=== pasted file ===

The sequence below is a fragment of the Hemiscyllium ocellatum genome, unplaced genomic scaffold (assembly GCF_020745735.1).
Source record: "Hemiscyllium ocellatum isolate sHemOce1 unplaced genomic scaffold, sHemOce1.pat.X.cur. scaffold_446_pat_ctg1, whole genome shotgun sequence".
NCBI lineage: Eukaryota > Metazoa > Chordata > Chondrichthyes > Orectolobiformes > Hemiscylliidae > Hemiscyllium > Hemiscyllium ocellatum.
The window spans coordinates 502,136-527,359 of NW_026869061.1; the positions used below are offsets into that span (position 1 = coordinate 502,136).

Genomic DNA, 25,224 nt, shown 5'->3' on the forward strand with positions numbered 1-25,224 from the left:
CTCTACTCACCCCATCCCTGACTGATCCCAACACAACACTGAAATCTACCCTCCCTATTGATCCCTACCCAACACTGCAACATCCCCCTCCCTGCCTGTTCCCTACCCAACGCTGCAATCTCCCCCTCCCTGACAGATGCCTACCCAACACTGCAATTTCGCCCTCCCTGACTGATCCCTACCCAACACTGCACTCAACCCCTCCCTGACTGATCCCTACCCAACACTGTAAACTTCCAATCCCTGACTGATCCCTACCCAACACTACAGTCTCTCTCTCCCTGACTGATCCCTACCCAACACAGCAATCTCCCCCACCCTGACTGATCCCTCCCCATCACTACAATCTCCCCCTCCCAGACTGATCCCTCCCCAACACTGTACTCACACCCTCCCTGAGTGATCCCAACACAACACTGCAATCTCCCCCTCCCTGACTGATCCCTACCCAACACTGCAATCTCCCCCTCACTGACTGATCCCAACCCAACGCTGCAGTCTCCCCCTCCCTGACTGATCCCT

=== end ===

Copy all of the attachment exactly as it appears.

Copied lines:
The sequence below is a fragment of the Hemiscyllium ocellatum genome, unplaced genomic scaffold (assembly GCF_020745735.1).
Source record: "Hemiscyllium ocellatum isolate sHemOce1 unplaced genomic scaffold, sHemOce1.pat.X.cur. scaffold_446_pat_ctg1, whole genome shotgun sequence".
NCBI lineage: Eukaryota > Metazoa > Chordata > Chondrichthyes > Orectolobiformes > Hemiscylliidae > Hemiscyllium > Hemiscyllium ocellatum.
The window spans coordinates 502,136-527,359 of NW_026869061.1; the positions used below are offsets into that span (position 1 = coordinate 502,136).

Genomic DNA, 25,224 nt, shown 5'->3' on the forward strand with positions numbered 1-25,224 from the left:
CTCTACTCACCCCATCCCTGACTGATCCCAACACAACACTGAAATCTACCCTCCCTATTGATCCCTACCCAACACTGCAACATCCCCCTCCCTGCCTGTTCCCTACCCAACGCTGCAATCTCCCCCTCCCTGACAGATGCCTACCCAACACTGCAATTTCGCCCTCCCTGACTGATCCCTACCCAACACTGCACTCAACCCCTCCCTGACTGATCCCTACCCAACACTGTAAACTTCCAATCCCTGACTGATCCCTACCCAACACTACAGTCTCTCTCTCCCTGACTGATCCCTACCCAACACAGCAATCTCCCCCACCCTGACTGATCCCTCCCCATCACTACAATCTCCCCCTCCCAGACTGATCCCTCCCCAACACTGTACTCACACCCTCCCTGAGTGATCCCAACACAACACTGCAATCTCCCCCTCCCTGACTGATCCCTACCCAACACTGCAATCTCCCCCTCACTGACTGATCCCAACCCAACGCTGCAGTCTCCCCCTCCCTGACTGATCCCT